Kremlin Says Theory It Killed Wagner Leader Is ‘A Complete Lie’

(Photo by MIKHAIL METZEL/SPUTNIK/AFP via Getty Images)

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Jake Smith Contributor
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The Kremlin has denied claims that it was involved in the presumed death of mutinous mercenary leader Yevgeny Prigozhin, The Associated Press reported on Friday.

Prigozhin, leader of the Wagner Group, reportedly died in a plane crash near Moscow along with nine other passengers on Wednesday, raising questions from the intelligence community as to whether Russia played a role in the disaster. The Kremlin responded by calling allegations of involvement “a complete lie,” and said it would thoroughly investigate Prigozhin’s assumed death, according to the AP. (RELATED: FLASHBACK: Putin Said ‘Betrayal’ Is ‘Impossible To Forgive’ In 2018 Documentary)

“Right now, of course, there are lots of speculations around this plane crash and the tragic deaths of the passengers of the plane, including Yevgeny Prigozhin,” Dmitry Peskov, spokesman for President Vladimir Putin, said during a conference call with reporters on Friday, according to the AP. “Of course, in the West those speculations are put out under a certain angle, and all of it is a complete lie.”

The Pentagon said on Thursday it was probable that Prigozhin was aboard the plane when it crashed near Moscow, but noted there was “no information” to support previous theories that the plane was shot down by ground-to-air missiles. Other U.S. intelligence assessments allege that the crash was caused by an intentional explosion, with one U.S. official claiming that Prigozhin was “very likely” targeted, according to the AP.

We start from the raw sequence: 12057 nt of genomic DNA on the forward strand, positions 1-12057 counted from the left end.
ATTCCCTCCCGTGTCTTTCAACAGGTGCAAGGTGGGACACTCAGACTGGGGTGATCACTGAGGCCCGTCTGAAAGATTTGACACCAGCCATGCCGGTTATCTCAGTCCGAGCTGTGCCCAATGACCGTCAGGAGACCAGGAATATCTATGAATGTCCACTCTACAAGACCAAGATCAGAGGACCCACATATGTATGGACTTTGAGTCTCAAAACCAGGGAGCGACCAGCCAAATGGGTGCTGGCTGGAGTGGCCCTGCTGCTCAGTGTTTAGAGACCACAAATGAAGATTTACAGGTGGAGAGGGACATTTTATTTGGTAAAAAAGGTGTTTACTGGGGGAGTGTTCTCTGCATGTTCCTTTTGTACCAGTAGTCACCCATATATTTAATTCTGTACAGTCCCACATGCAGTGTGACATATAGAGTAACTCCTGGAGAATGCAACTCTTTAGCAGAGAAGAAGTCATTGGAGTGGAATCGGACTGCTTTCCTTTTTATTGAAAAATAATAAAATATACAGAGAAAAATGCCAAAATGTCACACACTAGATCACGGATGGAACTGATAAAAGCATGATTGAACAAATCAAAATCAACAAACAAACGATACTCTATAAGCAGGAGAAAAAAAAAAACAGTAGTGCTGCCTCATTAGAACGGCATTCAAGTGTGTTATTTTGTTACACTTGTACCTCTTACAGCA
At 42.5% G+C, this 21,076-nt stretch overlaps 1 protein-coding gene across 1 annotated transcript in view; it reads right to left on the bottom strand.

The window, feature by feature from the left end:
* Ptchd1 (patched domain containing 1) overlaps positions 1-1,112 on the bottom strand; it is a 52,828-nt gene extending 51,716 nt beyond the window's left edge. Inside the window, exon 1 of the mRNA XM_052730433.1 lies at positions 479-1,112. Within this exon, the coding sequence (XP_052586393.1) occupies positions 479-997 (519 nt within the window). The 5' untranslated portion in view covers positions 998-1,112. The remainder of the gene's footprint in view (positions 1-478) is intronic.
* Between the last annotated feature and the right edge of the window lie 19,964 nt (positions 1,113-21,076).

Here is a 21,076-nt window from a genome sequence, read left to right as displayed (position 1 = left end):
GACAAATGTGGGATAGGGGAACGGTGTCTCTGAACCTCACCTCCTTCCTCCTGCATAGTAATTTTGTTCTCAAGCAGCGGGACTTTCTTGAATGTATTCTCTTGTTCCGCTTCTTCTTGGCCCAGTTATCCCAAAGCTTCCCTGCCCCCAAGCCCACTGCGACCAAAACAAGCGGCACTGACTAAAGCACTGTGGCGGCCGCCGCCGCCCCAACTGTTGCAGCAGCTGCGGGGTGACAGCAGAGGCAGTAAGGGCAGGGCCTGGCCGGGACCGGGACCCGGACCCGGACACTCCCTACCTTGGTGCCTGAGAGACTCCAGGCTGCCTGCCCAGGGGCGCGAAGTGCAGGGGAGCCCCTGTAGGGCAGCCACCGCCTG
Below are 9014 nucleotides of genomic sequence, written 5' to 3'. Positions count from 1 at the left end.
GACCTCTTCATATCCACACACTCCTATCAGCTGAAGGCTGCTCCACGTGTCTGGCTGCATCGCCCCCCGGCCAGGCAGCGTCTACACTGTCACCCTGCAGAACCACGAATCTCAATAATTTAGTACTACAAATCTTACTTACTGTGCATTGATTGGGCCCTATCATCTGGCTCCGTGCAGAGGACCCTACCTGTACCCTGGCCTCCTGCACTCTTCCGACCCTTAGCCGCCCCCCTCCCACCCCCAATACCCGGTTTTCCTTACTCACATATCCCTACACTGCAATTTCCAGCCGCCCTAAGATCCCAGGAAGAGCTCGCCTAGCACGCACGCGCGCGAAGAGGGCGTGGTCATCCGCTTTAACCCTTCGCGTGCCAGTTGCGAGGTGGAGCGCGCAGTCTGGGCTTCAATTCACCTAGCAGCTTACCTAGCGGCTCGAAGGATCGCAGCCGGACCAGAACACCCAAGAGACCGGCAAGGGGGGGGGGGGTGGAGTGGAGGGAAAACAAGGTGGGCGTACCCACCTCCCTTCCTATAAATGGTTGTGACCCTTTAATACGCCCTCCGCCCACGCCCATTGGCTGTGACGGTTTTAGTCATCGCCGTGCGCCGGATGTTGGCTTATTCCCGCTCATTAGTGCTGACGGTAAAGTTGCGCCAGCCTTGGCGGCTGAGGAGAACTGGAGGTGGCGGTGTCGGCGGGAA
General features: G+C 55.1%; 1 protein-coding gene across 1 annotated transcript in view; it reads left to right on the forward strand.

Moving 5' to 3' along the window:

The Kremlin said it was still in the process of confirming Prigozhin’s death, the AP reported.

“[Putin] said that right now all the necessary forensic analyses, including genetic testing, will be carried out,” Peskov said. “Once some kind of official conclusions are ready to be released, they will be released.”

Putin appeared to “eulogize” the death of Prigozhin in a statement on Thursday, noting that the mercenary leader was a “talented person” but had also “made serious mistakes.” The Kremlin said Friday that the future of Prigozhin’s mercenary army, the Wagner Group, was uncertain, the AP reported.

“When it comes to the future [of Wagner], I can’t tell you anything — I don’t know,” Peskov said.

Hours after the crash on Wednesday, President Joe Biden said he was “not surprised” that Prigozhin had been killed.

“I don’t know for a fact what happened but I’m not surprised,” Biden said. “There’s not much that happens in Russia that Putin’s not behind. But I don’t know enough to know the answer. I’ve been working out for the last hour and a half.”

The Kremlin did not immediately respond to a request for comment.

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